leading to the fall of humanity from paradise. In Egypt, of course, it was identified with Apophis, the evil creature intent on devouring the barque of Ra; but in Indian yoga and Tantra, the serpent represents the coiled energy at the base of the spine known as Kundalini. The fact that the Yezidi serpent is depicted vertically alongside the entrance to the sacred shrine may be further—circumstantial—evidence of a connection with Indian beliefs, as a vertical serpent would be an obvious reference to the raising of Kundalini which is the goal of Kundalini yoga as it is of some forms of Tantra. However, there is no evidence for the existence of a “Yezidi Tantra.”

One of Aleister Crowley’s associates during his sojourn in the United States in 1919 was the noted author and adventurer William Seabrook (1884-1945). Fascinated by the occult and foreign locales, Seabrook had written a number of popular books and magazine articles on his travels in Africa, the Middle East and the Caribbean, and even claimed to have eaten human flesh on at least one occasion.100 Seabrook’s works have been criticized by anthropologists who doubt his ability (or his desire) to separate reality from fantasy, but he stands at the crossroads of the topics that so fascinated Kenneth Grant: the Yezidis, witchcraft, and Vodun. In addition, as a friend of Crowley he seems to be excellently positioned as a source for the beliefs and inspirations behind Grant’s overall thesis.

When it comes to the Yezidis, Seabrook claims that these “devil worshippers” maintain a network of seven towers across the Middle East, and Central and East Asia:

Stretching across Asia, from North Manchuria, through Tibet, west through Persia, and ending in the Kurdistan, was a chain of seven towers on isolated mountaintops; and in each one of these towers sat continuously a Priest of Satan, who by “broadcasting” occult vibrations controlled the destinies of the world for evil.101

There is no further evidence for this claim other than Seabrook’s own statements, and it is possible that the towers one sees at Kalish and at other Yezidi shrines were the inspiration for this idea. Yezidi sacred architecture is unique: their shrines are in the shape of fluted cones surmounted by a golden ball that is said to represent the sun. At the base of the cone is an opening through which one can see a fire burning. The fire is an eternal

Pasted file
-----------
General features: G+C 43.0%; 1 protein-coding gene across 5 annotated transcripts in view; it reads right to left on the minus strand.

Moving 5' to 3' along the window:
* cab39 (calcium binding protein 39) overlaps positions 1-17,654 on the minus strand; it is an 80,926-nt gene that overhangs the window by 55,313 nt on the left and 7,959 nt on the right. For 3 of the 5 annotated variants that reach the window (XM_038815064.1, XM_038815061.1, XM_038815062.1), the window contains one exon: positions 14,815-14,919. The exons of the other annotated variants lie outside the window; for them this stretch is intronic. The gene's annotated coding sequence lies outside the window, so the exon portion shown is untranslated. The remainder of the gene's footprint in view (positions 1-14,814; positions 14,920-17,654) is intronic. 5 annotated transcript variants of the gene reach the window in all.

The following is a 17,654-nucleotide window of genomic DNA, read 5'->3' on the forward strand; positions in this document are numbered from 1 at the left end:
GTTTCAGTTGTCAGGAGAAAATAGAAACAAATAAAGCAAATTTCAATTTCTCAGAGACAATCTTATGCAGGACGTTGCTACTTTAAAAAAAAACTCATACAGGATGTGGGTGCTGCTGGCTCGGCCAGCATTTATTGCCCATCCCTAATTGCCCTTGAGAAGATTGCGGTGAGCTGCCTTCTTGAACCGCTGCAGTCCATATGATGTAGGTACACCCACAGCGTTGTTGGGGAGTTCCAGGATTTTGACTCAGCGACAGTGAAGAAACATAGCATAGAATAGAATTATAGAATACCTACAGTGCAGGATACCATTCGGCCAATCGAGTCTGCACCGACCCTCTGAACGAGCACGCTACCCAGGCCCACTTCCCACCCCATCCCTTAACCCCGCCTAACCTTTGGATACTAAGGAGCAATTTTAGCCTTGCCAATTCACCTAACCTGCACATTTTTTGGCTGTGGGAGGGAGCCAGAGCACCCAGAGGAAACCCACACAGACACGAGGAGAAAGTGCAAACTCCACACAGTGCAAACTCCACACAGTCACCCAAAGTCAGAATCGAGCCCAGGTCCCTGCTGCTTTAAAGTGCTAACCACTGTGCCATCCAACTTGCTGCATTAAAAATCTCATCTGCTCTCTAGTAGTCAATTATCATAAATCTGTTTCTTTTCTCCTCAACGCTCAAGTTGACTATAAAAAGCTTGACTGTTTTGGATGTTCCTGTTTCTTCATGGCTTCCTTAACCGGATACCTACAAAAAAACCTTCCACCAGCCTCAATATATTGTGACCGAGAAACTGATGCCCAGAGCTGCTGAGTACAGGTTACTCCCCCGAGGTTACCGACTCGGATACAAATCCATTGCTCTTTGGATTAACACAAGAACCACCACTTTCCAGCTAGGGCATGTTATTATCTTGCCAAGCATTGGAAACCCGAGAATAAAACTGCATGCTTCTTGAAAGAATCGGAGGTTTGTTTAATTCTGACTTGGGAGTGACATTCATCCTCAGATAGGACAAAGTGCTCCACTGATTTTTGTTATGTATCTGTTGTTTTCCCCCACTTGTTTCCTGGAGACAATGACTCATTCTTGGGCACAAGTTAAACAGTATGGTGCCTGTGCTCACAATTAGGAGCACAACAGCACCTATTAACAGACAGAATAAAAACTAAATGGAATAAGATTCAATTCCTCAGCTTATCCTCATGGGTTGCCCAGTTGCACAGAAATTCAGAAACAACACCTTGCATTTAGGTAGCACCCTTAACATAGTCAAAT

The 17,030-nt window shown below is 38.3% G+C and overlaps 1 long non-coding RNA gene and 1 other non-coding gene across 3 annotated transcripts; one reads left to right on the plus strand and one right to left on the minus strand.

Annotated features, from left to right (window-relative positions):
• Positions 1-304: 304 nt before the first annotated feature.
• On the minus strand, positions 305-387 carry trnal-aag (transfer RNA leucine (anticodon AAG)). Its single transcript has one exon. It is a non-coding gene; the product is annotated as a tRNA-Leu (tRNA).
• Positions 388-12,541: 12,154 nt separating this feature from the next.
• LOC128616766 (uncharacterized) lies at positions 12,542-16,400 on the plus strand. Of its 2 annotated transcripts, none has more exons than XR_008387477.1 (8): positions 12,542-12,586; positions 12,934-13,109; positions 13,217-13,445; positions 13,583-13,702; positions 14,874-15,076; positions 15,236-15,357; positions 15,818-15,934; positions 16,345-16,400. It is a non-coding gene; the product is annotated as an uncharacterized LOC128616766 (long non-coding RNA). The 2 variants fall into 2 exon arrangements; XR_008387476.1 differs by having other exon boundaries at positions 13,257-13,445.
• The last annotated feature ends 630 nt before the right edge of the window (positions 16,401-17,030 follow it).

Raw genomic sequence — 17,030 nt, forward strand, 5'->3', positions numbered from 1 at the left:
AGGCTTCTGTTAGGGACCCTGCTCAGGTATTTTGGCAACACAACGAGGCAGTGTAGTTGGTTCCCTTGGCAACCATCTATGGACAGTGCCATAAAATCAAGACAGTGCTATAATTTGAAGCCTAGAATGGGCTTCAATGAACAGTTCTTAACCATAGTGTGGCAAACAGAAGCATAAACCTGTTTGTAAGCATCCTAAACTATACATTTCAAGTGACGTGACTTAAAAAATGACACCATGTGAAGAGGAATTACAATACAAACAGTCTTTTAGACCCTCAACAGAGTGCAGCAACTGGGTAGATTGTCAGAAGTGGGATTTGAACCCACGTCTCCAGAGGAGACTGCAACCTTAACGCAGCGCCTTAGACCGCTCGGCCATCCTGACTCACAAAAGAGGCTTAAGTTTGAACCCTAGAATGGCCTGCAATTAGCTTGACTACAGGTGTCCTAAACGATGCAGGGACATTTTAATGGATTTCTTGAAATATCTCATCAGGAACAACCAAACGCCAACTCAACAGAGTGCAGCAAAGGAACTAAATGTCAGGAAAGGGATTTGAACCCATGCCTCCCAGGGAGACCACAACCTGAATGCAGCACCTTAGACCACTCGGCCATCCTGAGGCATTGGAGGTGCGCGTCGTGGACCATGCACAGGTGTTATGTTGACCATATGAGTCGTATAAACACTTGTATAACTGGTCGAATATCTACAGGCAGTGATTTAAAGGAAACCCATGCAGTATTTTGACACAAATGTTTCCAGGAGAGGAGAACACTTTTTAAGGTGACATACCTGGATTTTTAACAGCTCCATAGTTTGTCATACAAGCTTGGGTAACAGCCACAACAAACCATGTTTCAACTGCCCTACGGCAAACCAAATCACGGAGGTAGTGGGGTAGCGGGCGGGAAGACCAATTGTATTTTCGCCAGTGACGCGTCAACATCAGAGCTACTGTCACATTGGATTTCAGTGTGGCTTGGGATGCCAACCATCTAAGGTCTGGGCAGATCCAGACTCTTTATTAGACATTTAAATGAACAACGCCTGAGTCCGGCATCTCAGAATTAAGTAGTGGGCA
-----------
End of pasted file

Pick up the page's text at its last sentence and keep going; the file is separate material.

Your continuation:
flame, tended by the Yezidis, and is thus reminiscent of Zoroastrian practice.

If the Yezidi faith truly represents a survival of Persian Zoroastrianism, then there is some truth to Seabrook’s statement that their “towers” extend through Asia, for the Zoroastrians themselves have survived in India and Pakistan where they are known as Parsis. Forced to flee Persia (Iran) rather than convert to Islam in the eighth and ninth centuries CE, the Zoroastrian community found themselves in Pakistan (near Karachi) and in India in the Gujarat region in Mumbai, the former Bombay. There are several fire temples in the Mumbai area where the Zoroastrians—now known as Parsis from the word for “Persian”—have become pillars of the Indian community, well-known for their charitable works. They also practice a form of “sky burial” known as the Towers of Silence.

Because the elements are considered sacred, the Parsis leave their dead on top of these towers as food for vultures. To bury a corpse is considered a defilement of the earth, and to burn a corpse is considered a defilement of fire (which is a sacred symbol in Zoroastrianism). In Mumbai, these towers are located on Malabar Hill in what is now an upscale neighborhood where they have become controversial due to the fact that the vulture population is declining and the presence of certain antibiotics in the dead bodies results in the corpses taking longer and longer to decay. It should be noted that “sky burial” is also a feature of Tibetan religious and cultural practice, where the dead are left in the open air as food for carrion birds.

It is possible that the unique tower architecture of the Yezidis was conflated with the Towers of Silence in Mumbai to give Seabrook the idea that there was a network of Yezidi towers stretching from Kurdistan to Tibet and Manchuria through Persia. Further, there are still Zoroastrians living in Iran, especially in the city of Yazd which boasts a fire temple whose flame has been burning steadily since the fifth century CE. (The similarity in name between Yazd and the Yezidi has been noted by several authors, but there is no consensus of opinion as to where the name Yezid or Yezidi originated or even what it actually means.) However, there is no evidence that there are “Priests of Satan” who sit atop these towers broadcasting “occult vibrations” for evil purposes.

There are, however, certain sites sacred to the Yezidis which have, for Grant, occult significance. Basing his information on Isya Joseph’s The